[seqfan] Re: A000108(n) ≡ 1 (mod 6)
Joerg Arndt
arndt at jjj.de
Fri Dec 11 17:37:04 CET 2015
Henri Cohen, A Course in Computational Algebraic Number Theory, page 26:
Lemma 1.4.5.
Let p be an odd prime, and let g be a primitive root modulo p.
Then either g or g+p is a primitive root modulo every power of p.
So you need to check that 2 is a primitive root of 9
and you are done (Pari/GP):
? znorder(Mod(2,9))
6
? znorder(Mod(2,9))==eulerphi(9)
1
Cohen, same page as above:
Therefore to find a primitive root modulo p^a for p an odd prime and a >= 2,
proceed as follows: first compute g a primitive root modulo p using Algorithm
1.4.4, then compute g_1 = g^{p-l} mod p^2. If g_1 != 1, g is a primitive root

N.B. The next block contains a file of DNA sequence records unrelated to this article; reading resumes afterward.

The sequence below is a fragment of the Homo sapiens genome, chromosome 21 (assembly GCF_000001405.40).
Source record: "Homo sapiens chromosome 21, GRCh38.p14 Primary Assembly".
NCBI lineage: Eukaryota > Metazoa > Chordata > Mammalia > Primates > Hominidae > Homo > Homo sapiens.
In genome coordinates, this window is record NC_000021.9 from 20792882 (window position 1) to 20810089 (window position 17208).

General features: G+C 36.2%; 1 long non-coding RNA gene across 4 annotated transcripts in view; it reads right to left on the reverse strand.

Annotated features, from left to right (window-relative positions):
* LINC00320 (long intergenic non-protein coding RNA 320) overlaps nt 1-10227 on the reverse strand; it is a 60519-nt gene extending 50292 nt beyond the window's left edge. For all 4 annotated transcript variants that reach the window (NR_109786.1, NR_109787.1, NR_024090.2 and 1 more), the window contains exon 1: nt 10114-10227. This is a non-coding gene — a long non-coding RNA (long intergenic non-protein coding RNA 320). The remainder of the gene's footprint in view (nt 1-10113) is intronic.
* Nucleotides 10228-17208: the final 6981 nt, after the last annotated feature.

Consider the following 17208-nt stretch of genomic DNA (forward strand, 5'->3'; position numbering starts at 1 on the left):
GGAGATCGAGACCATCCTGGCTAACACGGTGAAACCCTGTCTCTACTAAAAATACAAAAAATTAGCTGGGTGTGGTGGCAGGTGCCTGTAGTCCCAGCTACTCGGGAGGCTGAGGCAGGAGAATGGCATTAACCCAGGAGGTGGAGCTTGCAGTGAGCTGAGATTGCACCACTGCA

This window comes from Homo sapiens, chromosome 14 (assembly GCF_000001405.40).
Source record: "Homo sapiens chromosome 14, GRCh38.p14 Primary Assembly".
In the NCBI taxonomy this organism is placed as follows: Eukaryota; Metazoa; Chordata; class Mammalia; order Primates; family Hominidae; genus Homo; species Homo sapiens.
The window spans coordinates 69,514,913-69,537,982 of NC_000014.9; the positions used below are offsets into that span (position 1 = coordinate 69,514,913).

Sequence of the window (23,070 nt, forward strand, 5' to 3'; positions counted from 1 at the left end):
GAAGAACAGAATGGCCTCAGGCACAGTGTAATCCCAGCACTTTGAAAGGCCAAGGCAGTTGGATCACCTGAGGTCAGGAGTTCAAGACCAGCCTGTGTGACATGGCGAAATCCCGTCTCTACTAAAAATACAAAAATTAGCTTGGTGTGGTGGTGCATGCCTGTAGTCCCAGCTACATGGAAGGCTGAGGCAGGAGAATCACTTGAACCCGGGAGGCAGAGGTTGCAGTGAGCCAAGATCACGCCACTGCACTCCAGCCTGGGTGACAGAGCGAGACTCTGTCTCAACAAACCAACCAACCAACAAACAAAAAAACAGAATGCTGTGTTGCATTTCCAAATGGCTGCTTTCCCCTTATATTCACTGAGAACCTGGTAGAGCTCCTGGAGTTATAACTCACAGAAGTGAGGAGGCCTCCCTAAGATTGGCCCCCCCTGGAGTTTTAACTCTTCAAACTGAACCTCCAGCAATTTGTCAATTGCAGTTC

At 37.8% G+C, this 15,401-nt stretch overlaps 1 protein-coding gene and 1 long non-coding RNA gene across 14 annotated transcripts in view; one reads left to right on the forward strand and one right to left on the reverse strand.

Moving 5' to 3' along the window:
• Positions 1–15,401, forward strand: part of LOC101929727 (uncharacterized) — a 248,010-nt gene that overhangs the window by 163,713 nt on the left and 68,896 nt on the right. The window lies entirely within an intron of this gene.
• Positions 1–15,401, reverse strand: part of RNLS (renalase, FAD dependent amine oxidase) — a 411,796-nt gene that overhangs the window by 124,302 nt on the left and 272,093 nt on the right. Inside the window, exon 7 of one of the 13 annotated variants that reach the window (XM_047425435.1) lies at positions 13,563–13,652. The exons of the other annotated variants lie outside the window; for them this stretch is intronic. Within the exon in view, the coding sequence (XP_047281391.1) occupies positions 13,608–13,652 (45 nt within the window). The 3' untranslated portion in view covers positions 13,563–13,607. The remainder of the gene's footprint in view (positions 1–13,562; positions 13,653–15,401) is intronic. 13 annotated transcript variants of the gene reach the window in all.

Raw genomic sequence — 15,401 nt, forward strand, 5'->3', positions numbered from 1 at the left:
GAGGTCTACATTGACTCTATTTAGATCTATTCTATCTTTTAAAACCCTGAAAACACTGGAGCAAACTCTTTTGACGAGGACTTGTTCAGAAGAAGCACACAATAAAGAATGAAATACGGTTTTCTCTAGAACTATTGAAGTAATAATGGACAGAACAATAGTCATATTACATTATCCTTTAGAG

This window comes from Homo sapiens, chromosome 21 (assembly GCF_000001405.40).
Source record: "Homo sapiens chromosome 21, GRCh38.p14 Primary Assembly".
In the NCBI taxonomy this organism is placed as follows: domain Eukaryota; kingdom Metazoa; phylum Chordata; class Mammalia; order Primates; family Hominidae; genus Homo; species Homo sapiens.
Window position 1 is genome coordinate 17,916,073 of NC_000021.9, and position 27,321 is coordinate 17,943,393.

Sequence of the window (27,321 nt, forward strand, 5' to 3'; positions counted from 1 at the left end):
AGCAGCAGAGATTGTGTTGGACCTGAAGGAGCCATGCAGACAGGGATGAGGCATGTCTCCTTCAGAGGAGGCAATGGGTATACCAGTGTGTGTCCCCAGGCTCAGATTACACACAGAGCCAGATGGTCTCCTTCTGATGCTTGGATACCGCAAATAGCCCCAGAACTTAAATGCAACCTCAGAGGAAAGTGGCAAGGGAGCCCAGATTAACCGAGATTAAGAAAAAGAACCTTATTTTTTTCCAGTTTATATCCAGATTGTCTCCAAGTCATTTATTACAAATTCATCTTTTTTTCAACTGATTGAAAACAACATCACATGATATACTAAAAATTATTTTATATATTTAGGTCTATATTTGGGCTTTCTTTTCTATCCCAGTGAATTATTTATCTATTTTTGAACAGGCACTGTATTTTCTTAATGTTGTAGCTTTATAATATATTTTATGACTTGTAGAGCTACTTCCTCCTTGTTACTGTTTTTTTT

modulo p^a for every a, otherwise g + p is.
Finally, note that when p is an odd prime, if g is a primitive root modulo
p^a then g or g + p^a (whichever is odd) is a primitive root modulo 2p^a.
Best regards, jj
P.S.: the book is a "must have", with
"must" in big flaming letters.
* L. Edson Jeffery <lejeffery2 at gmail.com> [Dec 09. 2015 13:46]:
> Emmanuel,
>
> With all respect, it seems that you are saying that the conjecture is true
> because it is true. We know (Gauss) that 2 is a primitive root modulo 3^k,
> for every k >= 1, and, for n>0, that 2^n modulo 3^k and 3^k are relatively
> prime, and that the sequence {2, 2^2, 2^3, ...} taken modulo 3^k is
> periodic, and that the period is 2*3^(k-1). Having stated those facts, how
> do we conclude that the periodicity of column k and the relative frequency
> of the digits 0,1,2 both follow as a consequence?
>
> Ed Jeffery
>
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